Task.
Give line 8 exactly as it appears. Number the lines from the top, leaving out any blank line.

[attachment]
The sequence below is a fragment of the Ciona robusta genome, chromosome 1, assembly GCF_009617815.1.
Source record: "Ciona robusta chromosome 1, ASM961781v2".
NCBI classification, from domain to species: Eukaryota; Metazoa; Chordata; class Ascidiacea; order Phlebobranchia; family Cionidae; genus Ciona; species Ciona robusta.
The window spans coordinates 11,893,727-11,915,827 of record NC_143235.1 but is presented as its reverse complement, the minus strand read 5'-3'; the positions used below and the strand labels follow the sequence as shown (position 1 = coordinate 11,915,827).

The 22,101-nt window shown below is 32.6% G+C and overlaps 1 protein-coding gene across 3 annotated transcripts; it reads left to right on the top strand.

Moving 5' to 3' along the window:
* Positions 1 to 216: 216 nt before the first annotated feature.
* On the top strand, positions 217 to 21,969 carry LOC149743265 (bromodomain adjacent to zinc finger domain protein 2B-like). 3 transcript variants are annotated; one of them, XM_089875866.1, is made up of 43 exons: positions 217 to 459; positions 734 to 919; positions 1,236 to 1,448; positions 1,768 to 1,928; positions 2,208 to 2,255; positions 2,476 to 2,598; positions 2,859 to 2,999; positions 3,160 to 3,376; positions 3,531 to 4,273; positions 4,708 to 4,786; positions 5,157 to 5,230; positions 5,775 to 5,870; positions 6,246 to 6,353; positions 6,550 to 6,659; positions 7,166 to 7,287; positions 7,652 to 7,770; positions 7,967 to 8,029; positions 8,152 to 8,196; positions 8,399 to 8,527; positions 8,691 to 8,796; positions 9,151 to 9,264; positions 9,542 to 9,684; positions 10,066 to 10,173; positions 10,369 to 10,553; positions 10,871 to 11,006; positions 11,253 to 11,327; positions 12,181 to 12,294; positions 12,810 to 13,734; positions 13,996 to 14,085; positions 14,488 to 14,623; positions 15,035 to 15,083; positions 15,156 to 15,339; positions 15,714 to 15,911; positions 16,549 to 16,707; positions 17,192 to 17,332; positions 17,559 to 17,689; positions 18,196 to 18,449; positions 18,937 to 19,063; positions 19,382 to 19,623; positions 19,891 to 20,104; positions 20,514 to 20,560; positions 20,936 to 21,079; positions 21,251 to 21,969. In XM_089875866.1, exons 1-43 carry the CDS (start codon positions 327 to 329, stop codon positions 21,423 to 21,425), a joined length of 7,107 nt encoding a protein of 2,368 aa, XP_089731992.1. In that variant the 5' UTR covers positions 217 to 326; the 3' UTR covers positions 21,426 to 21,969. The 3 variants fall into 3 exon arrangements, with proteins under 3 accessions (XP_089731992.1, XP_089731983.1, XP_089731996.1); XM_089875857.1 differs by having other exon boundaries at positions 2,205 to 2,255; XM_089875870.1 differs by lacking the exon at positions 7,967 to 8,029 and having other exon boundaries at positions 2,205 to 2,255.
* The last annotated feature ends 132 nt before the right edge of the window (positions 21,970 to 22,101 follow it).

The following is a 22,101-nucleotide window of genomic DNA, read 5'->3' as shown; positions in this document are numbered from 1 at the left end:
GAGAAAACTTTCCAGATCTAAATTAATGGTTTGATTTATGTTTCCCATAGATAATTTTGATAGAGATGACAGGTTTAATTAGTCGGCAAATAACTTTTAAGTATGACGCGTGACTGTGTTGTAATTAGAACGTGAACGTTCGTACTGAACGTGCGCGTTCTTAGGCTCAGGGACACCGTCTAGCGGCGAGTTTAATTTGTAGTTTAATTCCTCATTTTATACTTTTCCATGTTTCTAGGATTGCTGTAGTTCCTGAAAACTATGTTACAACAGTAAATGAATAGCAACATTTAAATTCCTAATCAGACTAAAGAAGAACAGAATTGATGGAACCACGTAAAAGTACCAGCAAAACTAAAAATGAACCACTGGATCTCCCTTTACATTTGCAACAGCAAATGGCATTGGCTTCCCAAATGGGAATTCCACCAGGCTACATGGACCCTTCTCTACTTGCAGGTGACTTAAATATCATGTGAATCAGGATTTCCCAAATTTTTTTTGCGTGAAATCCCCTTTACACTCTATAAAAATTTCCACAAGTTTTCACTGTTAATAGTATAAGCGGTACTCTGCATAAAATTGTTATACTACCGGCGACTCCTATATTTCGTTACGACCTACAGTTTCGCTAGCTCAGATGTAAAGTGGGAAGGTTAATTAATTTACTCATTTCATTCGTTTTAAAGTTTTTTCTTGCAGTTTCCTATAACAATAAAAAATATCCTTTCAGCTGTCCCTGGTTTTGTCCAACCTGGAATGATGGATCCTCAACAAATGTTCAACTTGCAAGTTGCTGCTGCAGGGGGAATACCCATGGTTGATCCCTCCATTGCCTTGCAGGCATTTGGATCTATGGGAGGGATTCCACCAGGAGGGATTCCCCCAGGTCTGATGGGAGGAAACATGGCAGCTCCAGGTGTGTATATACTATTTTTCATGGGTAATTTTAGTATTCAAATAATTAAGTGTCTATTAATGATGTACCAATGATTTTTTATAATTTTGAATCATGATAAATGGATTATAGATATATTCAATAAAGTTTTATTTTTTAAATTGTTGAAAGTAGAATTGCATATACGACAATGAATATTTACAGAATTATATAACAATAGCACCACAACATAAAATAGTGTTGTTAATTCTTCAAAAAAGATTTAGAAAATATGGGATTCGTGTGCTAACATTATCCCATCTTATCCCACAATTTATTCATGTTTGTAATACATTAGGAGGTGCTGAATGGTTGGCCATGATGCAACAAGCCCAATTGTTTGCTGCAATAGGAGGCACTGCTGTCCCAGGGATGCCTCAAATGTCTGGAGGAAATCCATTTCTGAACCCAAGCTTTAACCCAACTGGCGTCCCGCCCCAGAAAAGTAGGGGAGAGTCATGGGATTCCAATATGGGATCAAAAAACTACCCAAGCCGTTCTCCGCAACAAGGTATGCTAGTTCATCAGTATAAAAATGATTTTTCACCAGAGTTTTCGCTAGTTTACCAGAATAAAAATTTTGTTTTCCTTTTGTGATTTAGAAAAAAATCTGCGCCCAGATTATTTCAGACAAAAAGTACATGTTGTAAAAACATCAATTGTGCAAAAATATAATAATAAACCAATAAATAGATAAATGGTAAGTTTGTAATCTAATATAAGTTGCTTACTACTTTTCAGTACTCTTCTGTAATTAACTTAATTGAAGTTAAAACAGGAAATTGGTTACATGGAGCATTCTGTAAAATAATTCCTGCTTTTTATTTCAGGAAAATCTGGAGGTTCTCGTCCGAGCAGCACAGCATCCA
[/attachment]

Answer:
* On the top strand, positions 217 to 21,969 carry LOC149743265 (bromodomain adjacent to zinc finger domain protein 2B-like). 3 transcript variants are annotated; one of them, XM_089875866.1, is made up of 43 exons: positions 217 to 459; positions 734 to 919; positions 1,236 to 1,448; positions 1,768 to 1,928; positions 2,208 to 2,255; positions 2,476 to 2,598; positions 2,859 to 2,999; positions 3,160 to 3,376; positions 3,531 to 4,273; positions 4,708 to 4,786; positions 5,157 to 5,230; positions 5,775 to 5,870; positions 6,246 to 6,353; positions 6,550 to 6,659; positions 7,166 to 7,287; positions 7,652 to 7,770; positions 7,967 to 8,029; positions 8,152 to 8,196; positions 8,399 to 8,527; positions 8,691 to 8,796; positions 9,151 to 9,264; positions 9,542 to 9,684; positions 10,066 to 10,173; positions 10,369 to 10,553; positions 10,871 to 11,006; positions 11,253 to 11,327; positions 12,181 to 12,294; positions 12,810 to 13,734; positions 13,996 to 14,085; positions 14,488 to 14,623; positions 15,035 to 15,083; positions 15,156 to 15,339; positions 15,714 to 15,911; positions 16,549 to 16,707; positions 17,192 to 17,332; positions 17,559 to 17,689; positions 18,196 to 18,449; positions 18,937 to 19,063; positions 19,382 to 19,623; positions 19,891 to 20,104; positions 20,514 to 20,560; positions 20,936 to 21,079; positions 21,251 to 21,969. In XM_089875866.1, exons 1-43 carry the CDS (start codon positions 327 to 329, stop codon positions 21,423 to 21,425), a joined length of 7,107 nt encoding a protein of 2,368 aa, XP_089731992.1. In that variant the 5' UTR covers positions 217 to 326; the 3' UTR covers positions 21,426 to 21,969. The 3 variants fall into 3 exon arrangements, with proteins under 3 accessions (XP_089731992.1, XP_089731983.1, XP_089731996.1); XM_089875857.1 differs by having other exon boundaries at positions 2,205 to 2,255; XM_089875870.1 differs by lacking the exon at positions 7,967 to 8,029 and having other exon boundaries at positions 2,205 to 2,255.